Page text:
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    Elusive 1874 Liberty Five, PR65 Cameo

    1874 $5 PR65 ★ Cameo NGC. The year was 1874. The first speculative mania for rare U.S. coins, fueled by the retirement of the "old copper" cents and half cents and the formation of fraternal societies dedicated to numismatics, was less than two decades old.
    Despite the passion for all things numismatic, there were numerous obstacles to collecting. The Civil War, and the fears and insecurities it engendered, ensured that first gold and silver--and finally even copper--disappeared from circulation, replaced only by scrip, tokens, rag paper, and other inferior substitutes. It would be the late 1870s before gold, silver, and paper money finally achieved "parity" (or interexchangeability).
    Supply imbalances of the precious metals at different times in the 19th century also meant that first silver, then later gold, would be relatively overvalued and subjected to melting and exportation. The "Crime of '73" legislated the Seated Liberty silver dollar out of existence and introduced an overweight (and hence overvalued) Trade dollar, ensuring that it would not circulate domestically, while tying the United States to a de facto gold standard.
    But collecting of gold from circulation was difficult with so few pieces circulating, and few collectors had the means necessary to buy the rare proof gold coins produced yearly at the Philadelphia Mint--particularly of the larger denominations, the half eagle through double eagle.
    It is against this numismatic backdrop that the 1874 proof gold coinage mintages saw paltry productions recorded at 20 pieces each, ranging from the one dollar gold through the double eagle. It is unknown how many pieces were melted at year's end as unsold, as was tradition in those days. At least two complete gold proof sets were issued; one now resides in the Smithsonian Institution and a second in the ANS Collection, with all other sets "broken up long since," per Breen's Proof Encyclopedia. Breen calls the 1874 proof half eagle "almost a forgotten rarity," perhaps due to its proximity to the several fabulous 1875-dated gold rarities.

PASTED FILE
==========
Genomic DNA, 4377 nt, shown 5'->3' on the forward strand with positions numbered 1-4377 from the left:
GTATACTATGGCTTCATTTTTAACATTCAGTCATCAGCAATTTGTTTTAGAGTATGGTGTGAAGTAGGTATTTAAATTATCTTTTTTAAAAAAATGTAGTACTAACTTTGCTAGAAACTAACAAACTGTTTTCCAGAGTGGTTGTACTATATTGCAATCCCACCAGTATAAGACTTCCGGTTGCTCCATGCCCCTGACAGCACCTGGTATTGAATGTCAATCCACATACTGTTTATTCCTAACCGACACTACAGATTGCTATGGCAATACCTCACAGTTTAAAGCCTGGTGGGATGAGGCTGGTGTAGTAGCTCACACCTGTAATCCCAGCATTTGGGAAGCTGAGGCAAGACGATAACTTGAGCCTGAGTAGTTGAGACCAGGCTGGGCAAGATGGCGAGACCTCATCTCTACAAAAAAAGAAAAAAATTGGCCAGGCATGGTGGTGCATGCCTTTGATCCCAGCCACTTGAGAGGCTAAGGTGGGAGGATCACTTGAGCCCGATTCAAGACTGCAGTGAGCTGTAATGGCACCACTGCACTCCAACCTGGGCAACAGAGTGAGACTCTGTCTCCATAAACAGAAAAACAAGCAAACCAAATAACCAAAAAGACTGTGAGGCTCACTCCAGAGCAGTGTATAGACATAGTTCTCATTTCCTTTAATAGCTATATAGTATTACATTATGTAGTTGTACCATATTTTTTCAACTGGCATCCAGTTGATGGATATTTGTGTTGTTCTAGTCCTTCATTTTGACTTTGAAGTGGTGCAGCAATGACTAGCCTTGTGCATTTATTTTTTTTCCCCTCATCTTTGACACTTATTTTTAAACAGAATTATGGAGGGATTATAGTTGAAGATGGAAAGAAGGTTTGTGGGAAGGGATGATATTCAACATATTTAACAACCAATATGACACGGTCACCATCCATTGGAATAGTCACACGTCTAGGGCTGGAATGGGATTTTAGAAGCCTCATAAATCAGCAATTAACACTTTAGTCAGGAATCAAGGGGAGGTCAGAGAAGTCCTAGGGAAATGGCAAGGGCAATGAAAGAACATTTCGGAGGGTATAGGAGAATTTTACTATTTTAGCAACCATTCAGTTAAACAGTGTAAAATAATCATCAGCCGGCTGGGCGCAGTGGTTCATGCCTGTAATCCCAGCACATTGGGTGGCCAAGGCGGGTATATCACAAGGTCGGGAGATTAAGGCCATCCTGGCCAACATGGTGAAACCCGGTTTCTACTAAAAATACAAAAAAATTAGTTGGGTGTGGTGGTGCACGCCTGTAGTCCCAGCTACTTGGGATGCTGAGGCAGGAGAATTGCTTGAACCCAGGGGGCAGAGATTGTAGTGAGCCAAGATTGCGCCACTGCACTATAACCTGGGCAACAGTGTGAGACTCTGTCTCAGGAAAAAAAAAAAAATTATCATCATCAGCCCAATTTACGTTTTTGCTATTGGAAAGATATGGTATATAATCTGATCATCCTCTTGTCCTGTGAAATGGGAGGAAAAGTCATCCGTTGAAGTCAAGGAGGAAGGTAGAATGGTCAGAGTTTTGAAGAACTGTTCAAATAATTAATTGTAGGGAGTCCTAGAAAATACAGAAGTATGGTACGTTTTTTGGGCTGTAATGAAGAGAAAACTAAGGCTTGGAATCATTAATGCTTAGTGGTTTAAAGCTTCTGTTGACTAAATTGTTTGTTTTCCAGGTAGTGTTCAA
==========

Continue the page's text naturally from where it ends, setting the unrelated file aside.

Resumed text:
Jeff Garrett and Ron Guth estimate that perhaps 10 pieces exist today of the issue. They declare the 1874 proof half eagle "just as rare" as the 1875, which they acclaim as "one [of] the great classic rarities of U.S. gold coinage." Our records show only 10 auction offerings (with duplicates) in the past 30 years among all firms, including one impaired proof graded Proof 55 and only a single example, a PR66 Ultra Cameo NGC piece, in a numerically finer grade than the present PR65 Cameo example. Another NGC specimen is graded PR65 Ultra Cameo, and those three are the only examples certified at NGC. PCGS contributes a mere three PR64 examples, with none certified in Cameo or Deep Cameo, for a total of six certified plus the two institutional pieces, leading one to believe that the number of survivors could perhaps be even smaller than 10 coins.
    This is a beautiful, rich reddish-golden proof. The fields are exceptionally deep in their mirrored reflectivity and they provide a bright, sparkling backdrop to the frosted devices. Each side is virtually free from post-striking impairments. A rarely offered piece of proof gold and an equally rare opportunity for the specialist.
    From The Las Vegas Collection, Part Two.(Registry values: P4) (NGC ID# 3ZLP, PCGS# 88469)

    Weight: 8.36 grams

    Metal: 90% Gold, 10% Copper

    Learn more at the Newman Numismatic Portal at Washington University in St. Louis.

    View all of [The Las Vegas Collection, Part Two ]

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    Auction Dates
    January, 2011
    5th-9th Wednesday-Sunday
    Bids + Registered Phone Bidders: 4
    Lot Tracking Activity: N/A
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